ti vs. di
Chinese and English both do not have voiced alveolar stop. "t" and "d" is distinguished by aspiration. Therefore, when translating to English, simplity t->t, and d->d is OK. The former one "t" is an aspirated voiceless alveolar stop, while the latter consonant "d" is an unaspirated voiceless alveolar stop. In standard IPA, they should be written as
However, Dutch is a different story. Their "t" and "d" are both unaspirated, and they are distinguished by voiced/voiceless. In IPA, they are denoted as
[d]. Therefore, for Dutch speakers, a Chinese "di", which is voiceless, sounds like "ti" to their ears.
Chinese pronunciations of "狄"
Chinese pronunciation changes over time and space. There is never only one pronunciation given a character. There are ancient phonological dictionaries, but they only told us the classification of characters in terms of their pronunciation. Although there are many research working on investigating ancient phonetics, for actual way to pronounce in a certain historical time at a certain location, there's no absolute answer.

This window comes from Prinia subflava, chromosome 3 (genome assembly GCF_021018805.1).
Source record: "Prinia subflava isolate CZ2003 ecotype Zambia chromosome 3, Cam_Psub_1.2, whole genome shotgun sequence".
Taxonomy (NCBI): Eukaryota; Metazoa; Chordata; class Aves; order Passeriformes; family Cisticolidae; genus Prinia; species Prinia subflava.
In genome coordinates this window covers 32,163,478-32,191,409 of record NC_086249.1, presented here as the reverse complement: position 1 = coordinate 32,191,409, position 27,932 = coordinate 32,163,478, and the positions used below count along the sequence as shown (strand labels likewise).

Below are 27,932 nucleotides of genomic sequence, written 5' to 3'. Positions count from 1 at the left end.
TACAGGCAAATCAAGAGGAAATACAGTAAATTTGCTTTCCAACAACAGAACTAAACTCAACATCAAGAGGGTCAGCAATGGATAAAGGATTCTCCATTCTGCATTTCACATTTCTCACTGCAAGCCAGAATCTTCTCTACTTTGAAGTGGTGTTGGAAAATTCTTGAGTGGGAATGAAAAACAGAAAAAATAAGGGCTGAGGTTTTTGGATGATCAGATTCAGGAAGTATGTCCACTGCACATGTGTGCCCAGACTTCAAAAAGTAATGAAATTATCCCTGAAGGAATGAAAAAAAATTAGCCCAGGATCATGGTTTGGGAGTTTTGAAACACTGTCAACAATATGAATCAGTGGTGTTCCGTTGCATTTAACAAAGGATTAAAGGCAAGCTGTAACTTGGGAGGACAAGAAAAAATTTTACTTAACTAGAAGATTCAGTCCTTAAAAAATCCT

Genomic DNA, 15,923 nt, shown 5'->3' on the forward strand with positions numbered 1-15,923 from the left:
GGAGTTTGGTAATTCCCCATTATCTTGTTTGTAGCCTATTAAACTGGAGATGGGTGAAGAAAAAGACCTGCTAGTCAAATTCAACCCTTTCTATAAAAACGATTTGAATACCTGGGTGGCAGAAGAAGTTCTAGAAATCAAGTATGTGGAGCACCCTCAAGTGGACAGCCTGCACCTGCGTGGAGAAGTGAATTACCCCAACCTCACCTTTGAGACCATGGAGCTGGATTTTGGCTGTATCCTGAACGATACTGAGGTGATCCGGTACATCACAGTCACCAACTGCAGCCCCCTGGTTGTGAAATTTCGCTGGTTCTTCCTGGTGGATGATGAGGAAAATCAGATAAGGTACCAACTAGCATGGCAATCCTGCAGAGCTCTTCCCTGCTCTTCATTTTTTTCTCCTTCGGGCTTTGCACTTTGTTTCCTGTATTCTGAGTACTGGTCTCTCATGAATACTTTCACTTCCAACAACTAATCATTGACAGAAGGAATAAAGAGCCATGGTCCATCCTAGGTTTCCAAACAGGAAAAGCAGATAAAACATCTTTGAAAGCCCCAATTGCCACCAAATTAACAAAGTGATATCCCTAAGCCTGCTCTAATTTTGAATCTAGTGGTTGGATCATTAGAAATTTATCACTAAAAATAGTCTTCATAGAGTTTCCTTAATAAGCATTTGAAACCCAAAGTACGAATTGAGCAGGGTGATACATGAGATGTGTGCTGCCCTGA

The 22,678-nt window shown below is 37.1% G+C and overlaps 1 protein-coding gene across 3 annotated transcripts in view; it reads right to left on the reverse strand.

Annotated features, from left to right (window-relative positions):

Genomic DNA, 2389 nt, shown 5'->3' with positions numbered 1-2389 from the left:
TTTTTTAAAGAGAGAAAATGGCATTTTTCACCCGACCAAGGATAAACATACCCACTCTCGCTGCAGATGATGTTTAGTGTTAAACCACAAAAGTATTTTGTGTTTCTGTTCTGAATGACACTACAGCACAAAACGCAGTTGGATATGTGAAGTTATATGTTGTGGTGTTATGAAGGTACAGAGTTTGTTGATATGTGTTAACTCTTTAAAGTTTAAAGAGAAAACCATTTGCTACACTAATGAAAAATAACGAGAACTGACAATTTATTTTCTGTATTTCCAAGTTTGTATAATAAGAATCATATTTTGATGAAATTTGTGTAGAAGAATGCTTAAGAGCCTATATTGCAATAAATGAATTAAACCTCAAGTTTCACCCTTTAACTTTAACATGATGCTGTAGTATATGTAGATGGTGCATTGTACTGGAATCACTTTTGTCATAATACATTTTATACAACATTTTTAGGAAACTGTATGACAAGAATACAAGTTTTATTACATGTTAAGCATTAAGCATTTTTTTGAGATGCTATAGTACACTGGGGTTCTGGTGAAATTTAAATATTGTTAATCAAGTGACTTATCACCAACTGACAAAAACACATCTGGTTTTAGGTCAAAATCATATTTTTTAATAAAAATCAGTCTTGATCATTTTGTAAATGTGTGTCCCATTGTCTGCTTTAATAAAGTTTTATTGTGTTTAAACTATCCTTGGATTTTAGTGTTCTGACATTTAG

The closest answer to your question may be found here: ytenx.org. For the pronunciation of Tang, 《廣韻》 is maybe the best source to refer to. For 18-th century Chinese, 《洪武正韻》 is the book you need. Related contents are listed below:
徒歷切 <- This is the pronunciation
荻小韻 <-This is the classification
定母 錫韻 四等 開口 <- This is property of the consonant, voxel, etc.
Most researcher believe it pronounced as
/dek/ (near the capital city Chang'an).
杜歷切 <- This is the pronunciation
入聲七陌 狄小韻 <-This is the classification
The pronounciation is much like the contemporal Chinese. In northern China, it's "dee", and southern China "dik" or something similar.